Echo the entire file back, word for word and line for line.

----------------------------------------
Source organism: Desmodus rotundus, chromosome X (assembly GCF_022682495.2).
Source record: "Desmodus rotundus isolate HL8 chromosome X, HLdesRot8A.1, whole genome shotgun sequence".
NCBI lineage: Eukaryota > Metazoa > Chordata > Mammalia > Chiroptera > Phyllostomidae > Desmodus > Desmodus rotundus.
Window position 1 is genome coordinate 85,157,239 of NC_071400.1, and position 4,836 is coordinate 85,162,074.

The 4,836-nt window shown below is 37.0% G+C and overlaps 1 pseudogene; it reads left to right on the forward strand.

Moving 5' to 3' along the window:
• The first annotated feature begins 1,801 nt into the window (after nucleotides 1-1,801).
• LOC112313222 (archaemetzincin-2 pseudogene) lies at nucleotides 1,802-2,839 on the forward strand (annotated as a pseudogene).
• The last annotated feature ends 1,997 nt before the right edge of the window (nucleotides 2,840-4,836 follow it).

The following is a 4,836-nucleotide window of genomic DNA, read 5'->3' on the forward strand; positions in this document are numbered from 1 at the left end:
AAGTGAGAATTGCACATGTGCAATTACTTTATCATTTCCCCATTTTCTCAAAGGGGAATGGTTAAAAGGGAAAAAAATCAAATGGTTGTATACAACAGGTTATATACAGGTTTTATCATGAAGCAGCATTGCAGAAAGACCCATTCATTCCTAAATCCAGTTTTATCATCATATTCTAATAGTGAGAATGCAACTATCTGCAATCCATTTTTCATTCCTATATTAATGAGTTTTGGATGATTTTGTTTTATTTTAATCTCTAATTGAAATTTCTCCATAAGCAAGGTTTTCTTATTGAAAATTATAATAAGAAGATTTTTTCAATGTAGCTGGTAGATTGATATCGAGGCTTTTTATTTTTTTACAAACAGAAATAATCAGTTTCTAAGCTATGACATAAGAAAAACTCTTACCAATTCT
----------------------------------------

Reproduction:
Source organism: Desmodus rotundus, chromosome X (assembly GCF_022682495.2).
Source record: "Desmodus rotundus isolate HL8 chromosome X, HLdesRot8A.1, whole genome shotgun sequence".
NCBI lineage: Eukaryota > Metazoa > Chordata > Mammalia > Chiroptera > Phyllostomidae > Desmodus > Desmodus rotundus.
Window position 1 is genome coordinate 85,157,239 of NC_071400.1, and position 4,836 is coordinate 85,162,074.

The 4,836-nt window shown below is 37.0% G+C and overlaps 1 pseudogene; it reads left to right on the forward strand.

Moving 5' to 3' along the window:
• The first annotated feature begins 1,801 nt into the window (after nucleotides 1-1,801).
• LOC112313222 (archaemetzincin-2 pseudogene) lies at nucleotides 1,802-2,839 on the forward strand (annotated as a pseudogene).
• The last annotated feature ends 1,997 nt before the right edge of the window (nucleotides 2,840-4,836 follow it).

The following is a 4,836-nucleotide window of genomic DNA, read 5'->3' on the forward strand; positions in this document are numbered from 1 at the left end:
AAGTGAGAATTGCACATGTGCAATTACTTTATCATTTCCCCATTTTCTCAAAGGGGAATGGTTAAAAGGGAAAAAAATCAAATGGTTGTATACAACAGGTTATATACAGGTTTTATCATGAAGCAGCATTGCAGAAAGACCCATTCATTCCTAAATCCAGTTTTATCATCATATTCTAATAGTGAGAATGCAACTATCTGCAATCCATTTTTCATTCCTATATTAATGAGTTTTGGATGATTTTGTTTTATTTTAATCTCTAATTGAAATTTCTCCATAAGCAAGGTTTTCTTATTGAAAATTATAATAAGAAGATTTTTTCAATGTAGCTGGTAGATTGATATCGAGGCTTTTTATTTTTTTACAAACAGAAATAATCAGTTTCTAAGCTATGACATAAGAAAAACTCTTACCAATTCT